A generation of young women in Scotland are being inspired to become politically active by global figures such as Alexandria Ocasio-Cortez, Jacinda Ardern, Malala Yousafzai and Greta Thunberg.
The role models were among those named by the rising stars in Scottish politics who have taken part in our Generation Next project.
We interviewed 35 people under the age of 35 who are from north of the central belt, and who have been tipped to have a bright future in politics by their colleagues.
Each individual was asked to name their “political hero”, with Alexandria Ocasio-Cortez being singled out by four participants, a number topped only by Charles Kennedy.
The progressive Democratic congresswoman in the US, who is also known by her initials “AOC”, has become a high-profile critic of US President Donald Trump, and amassed millions of social media followers in the process.
Mae Diansangu, a Scottish Greens activist and Black Lives Matter (BLM) coordinator in Aberdeen, said she was an inspiration.
“I think that a lot of young people on the left would attest to that, because for me she actually represents what the left is,” she said.
“Not this kind of liberal or neo-liberal or Democrat or New Labour left, but a real, actual left, and I think where she has come from, her background, how she got into politics – it’s just very real, authentic.
“She has got no agenda other than to just really change the system, and I think her politics are spot on, pretty much.”
Miriam Brett, a think tank research director and former SNP candidate in Orkney and Shetland, also named AOC and “The Squad”, an informal group of Congress members that also includes with Ilhan Omar, Ayanna Pressley, and Rashida Tlaib.
“For me, I just find that whole movement, and that paradigm shift there in terms of ambitions and asks and how many of them rose up through social movements and protect, for me I just find that whole movement incredibly inspirational,” said Ms Brett.
Aude Boubaker-Calder, a Liberal Democrat candidate in Dunfermline, was another who described Ms Ocasio-Cortez as her “hero”.
She is a fierce woman. She’s fighting against social injustice but also against sexism in politics, which unfortunately is happening quite often everywhere in the world.”
“She is my political hero because, first of all, she is a woman, and I think because there are so few women in politics that it is important to recognise them,” she said.
“She is a fierce woman. She’s fighting against social injustice but also against sexism in politics, which unfortunately is happening quite often everywhere in the world.”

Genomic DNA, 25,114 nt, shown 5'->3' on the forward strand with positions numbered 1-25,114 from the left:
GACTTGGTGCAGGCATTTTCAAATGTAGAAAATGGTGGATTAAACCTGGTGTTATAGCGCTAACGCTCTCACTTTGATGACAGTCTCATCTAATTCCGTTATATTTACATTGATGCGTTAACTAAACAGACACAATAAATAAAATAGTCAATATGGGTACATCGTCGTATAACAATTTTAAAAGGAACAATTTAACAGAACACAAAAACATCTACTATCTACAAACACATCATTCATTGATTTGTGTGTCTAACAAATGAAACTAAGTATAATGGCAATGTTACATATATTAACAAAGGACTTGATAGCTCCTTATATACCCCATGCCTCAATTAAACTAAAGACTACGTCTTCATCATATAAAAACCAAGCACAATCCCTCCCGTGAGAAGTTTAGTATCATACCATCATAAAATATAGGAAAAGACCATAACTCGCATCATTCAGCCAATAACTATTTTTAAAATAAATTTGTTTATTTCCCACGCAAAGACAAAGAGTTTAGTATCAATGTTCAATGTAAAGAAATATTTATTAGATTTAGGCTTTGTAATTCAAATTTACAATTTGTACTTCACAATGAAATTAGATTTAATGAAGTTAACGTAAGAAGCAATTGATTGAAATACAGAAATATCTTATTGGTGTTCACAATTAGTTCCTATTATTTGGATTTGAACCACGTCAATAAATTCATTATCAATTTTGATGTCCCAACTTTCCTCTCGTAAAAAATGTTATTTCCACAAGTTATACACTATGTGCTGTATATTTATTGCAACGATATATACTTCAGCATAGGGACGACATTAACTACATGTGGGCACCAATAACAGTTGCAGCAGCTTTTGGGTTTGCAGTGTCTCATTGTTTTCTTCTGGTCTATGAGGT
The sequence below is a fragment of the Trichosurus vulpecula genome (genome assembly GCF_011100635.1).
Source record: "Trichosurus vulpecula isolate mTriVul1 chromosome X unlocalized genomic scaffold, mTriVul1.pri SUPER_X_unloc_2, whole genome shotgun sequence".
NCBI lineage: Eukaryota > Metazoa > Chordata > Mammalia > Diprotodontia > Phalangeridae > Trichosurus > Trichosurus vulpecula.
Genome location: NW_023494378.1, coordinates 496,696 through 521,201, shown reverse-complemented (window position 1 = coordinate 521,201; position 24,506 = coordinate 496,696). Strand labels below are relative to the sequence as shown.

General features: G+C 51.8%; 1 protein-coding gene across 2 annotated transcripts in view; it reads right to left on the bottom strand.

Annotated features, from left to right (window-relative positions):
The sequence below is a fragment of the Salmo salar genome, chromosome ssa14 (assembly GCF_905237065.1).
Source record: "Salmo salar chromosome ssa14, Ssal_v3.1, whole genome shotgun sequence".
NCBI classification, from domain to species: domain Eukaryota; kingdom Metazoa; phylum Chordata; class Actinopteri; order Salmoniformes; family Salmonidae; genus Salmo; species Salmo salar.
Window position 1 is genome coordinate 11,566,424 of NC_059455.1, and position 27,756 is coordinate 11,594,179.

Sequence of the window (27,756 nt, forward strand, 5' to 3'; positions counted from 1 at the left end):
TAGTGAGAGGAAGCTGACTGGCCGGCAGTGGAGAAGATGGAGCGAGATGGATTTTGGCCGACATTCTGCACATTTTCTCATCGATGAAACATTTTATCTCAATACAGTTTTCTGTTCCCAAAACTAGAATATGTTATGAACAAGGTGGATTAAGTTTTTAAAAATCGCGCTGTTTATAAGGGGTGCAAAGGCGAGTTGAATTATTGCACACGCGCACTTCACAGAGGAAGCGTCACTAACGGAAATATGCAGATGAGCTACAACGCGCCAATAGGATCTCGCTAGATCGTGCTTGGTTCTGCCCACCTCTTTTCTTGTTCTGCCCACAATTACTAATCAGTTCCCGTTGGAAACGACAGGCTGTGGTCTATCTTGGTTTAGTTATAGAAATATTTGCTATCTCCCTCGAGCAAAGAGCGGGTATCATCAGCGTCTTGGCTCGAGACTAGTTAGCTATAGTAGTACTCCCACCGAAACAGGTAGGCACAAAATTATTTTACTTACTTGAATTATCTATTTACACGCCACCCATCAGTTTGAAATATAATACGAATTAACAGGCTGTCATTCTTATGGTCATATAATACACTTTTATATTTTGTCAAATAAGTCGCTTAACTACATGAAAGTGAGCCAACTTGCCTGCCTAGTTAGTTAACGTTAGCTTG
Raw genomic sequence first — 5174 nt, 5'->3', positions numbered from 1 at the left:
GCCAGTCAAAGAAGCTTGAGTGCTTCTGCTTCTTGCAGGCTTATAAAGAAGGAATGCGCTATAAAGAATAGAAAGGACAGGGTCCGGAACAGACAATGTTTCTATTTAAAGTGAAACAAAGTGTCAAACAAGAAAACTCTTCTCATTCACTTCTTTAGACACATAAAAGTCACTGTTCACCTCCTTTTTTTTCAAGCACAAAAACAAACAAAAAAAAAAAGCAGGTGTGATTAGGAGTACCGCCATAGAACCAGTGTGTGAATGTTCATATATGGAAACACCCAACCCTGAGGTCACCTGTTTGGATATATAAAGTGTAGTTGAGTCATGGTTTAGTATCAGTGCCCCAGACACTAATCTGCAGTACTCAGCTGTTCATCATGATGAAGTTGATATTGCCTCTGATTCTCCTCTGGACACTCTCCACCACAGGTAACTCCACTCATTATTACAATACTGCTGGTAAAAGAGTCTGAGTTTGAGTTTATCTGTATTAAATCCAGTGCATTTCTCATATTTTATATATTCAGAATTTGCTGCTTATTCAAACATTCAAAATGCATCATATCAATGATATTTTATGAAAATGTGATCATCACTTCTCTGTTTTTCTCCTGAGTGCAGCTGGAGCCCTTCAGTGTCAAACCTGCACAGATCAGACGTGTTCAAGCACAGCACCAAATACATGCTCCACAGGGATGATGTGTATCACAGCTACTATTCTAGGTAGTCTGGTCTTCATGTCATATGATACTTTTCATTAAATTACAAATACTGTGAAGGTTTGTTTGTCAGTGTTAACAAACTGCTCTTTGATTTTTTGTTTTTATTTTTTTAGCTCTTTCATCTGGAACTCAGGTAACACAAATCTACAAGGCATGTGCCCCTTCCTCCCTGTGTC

Deena Tissera, a Sri Lanka-born PhD student and Labour activist in Aberdeen, said she took inspiration from New Zealand prime minister Jacinda Ardern.
“She became a mother while being a prime minister of the country. She fought the pandemic, she fought the terror attack, all with great leadership and compassion,” she said.
“She has broken all kinds of stereotypes of what a female political leader should be. I just think she is great.”
Nicola Sturgeon a role model
Cailyn McMahon, national convener of the Young Scots for Independence, pointed to AOC as well as First Minister Nicola Sturgeon, who she said was humble, relatable and an inspiration to young women.
Hanna Louise, a 24-year-old postgraduate student and Green activist in Aberdeen, named 17-year-old Swedish environmental campaigner Greta Thunberg.
“My main political hero at the moment is Greta Thunberg and all the other young people around the world who are fighting for climate justice, because I just think that is so inspirational,” she said.
“It goes to show, it doesn’t matter how young you are, you can still use your voice to fight for what you believe in.”
Malala Yousafzai ‘should inspire us all’
For Julie Ford, the SNP depute provost of Fife, the Pakistani education campaigner and Nobel Prize laureate Malala Yousafzai was a source of inspiration.
“Her courage and her resilience and her determination in challenging the attempts to halt her fight for an education for girls should inspire us all,” she said.
Other female figures hailed as heroes by the Generation Next participants include former Irish president Mary Patricia McAleese, former MSP and campaigner Margo MacDonald, former Conservative prime ministers Theresa May and Margaret Thatcher, Green MSP Alison Johnstone, German Green politician Petra Kelly and Fife-born former Labour MP and minister Jennie Lee.